Every year I work to support my students in finding the right college or university for their future studies. The most important thing I emphasize is that it is a process. It requires a great deal of planning, determination, and adult encouragement.

There are three areas in the college application process that cause the most trouble for students and provide the greatest opportunity for parents to assist.

Personal Statements 
A personal statement is a short and focused essay where a student writes about who he or she is and where he or she wants to be. These statements are often required as part of the application to a college or scholarship, as they help the selection committee get a better idea of the student’s academic and personal strengths. It is a great chance for the student to demonstrate who he or she is beyond what the transcripts show. Writing a good personal statement is also a process that needs plenty of time for thinking, writing, editing, peer review, teacher feedback, more writing, and more revision.

Parents, encourage your student to write a personal statement during junior year so he or she can get used to the process. Writing about oneself can be very difficult and I often have students who have no idea what to write about. As a parent, you are uniquely qualified to help define your child’s best qualities and provide a few examples of where you have seen your child using his or her positive characteristics.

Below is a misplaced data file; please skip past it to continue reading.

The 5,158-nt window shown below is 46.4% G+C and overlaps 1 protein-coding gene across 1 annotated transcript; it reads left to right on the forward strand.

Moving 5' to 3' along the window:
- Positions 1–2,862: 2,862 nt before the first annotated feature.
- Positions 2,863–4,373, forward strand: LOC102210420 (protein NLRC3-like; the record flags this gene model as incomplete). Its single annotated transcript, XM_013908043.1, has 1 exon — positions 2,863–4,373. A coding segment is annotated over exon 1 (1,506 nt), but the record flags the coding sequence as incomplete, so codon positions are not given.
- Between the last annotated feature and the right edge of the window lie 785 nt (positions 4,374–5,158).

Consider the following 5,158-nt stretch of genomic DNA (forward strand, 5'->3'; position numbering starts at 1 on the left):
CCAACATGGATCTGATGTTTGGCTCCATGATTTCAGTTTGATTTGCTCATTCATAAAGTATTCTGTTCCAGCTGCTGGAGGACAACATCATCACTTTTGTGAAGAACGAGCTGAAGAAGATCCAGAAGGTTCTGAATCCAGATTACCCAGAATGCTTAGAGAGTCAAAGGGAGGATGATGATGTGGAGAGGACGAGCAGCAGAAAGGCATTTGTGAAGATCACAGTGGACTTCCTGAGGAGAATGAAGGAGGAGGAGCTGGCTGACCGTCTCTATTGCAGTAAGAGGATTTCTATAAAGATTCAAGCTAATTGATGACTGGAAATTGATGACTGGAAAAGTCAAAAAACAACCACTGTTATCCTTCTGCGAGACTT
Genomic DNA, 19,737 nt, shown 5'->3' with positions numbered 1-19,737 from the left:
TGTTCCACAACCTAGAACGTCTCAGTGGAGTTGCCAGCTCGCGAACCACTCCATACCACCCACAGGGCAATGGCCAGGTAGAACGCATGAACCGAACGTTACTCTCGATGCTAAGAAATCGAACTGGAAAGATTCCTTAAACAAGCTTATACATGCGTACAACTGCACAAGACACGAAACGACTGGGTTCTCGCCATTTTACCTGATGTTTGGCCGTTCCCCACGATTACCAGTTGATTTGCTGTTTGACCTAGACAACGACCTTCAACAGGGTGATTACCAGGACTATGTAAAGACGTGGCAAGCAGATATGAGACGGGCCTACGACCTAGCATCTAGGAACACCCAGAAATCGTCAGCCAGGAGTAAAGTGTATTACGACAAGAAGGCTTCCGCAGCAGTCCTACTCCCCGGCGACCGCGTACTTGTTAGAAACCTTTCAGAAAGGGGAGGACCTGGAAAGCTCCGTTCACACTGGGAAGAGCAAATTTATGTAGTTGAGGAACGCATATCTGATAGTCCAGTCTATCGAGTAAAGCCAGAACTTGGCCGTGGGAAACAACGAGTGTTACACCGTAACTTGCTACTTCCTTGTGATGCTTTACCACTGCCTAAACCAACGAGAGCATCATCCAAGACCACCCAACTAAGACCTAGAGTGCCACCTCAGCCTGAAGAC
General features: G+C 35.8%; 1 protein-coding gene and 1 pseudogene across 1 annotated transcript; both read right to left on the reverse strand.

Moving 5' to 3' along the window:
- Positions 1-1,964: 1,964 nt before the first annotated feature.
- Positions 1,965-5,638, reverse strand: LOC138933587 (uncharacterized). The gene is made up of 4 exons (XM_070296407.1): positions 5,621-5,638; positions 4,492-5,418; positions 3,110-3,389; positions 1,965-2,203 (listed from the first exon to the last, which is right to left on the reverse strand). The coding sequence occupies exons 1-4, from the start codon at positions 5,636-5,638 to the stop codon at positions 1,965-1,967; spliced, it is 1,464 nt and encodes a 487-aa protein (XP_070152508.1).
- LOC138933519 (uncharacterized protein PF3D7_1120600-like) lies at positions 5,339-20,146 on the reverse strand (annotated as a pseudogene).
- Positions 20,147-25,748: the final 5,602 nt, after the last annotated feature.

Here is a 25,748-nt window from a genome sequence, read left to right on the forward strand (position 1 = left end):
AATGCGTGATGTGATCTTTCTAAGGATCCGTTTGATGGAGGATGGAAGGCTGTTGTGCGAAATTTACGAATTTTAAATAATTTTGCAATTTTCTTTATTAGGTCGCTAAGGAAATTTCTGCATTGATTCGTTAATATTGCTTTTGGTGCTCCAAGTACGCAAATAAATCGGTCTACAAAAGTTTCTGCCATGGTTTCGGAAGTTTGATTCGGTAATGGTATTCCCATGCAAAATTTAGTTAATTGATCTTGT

FAFSA 
FAFSA stands for the Free Application for Federal Student Aid. It is the most important part of the college process because it will determine how much grant money will be available to your child. A grant is the amount of money a child can receive toward educational expenses without having to pay it back. There is a limited amount of government grant money and it operates on a first come, first serve basis. If you submit the application too late, the money will be gone.

Parents, you have a critical role in completing the FAFSA. The forms will require you to provide evidence of your family’s income by using your tax documents, W-2 and 1040 forms. You will be able to submit the FAFSA sooner if you have this information available. All schools offer free services to parents to help prepare these documents, so take advantage of them.

Comparison Shop
Students have no idea about how much things cost and often fall in love with a school or program without regard to the price tag. Shop around! For example, community colleges sometimes offer the same certifications at a very discounted price.

Before your child decides which school to attend, look together at every option and have a serious discussion with your parenting partner and child about costs. Taking these first steps should help get your child on the right path to choosing a college and financing his or her education.

COMMENTS (0)

Tuition Costs: In-State, Public, + Private

November 18, 2014

By Nikki Cecala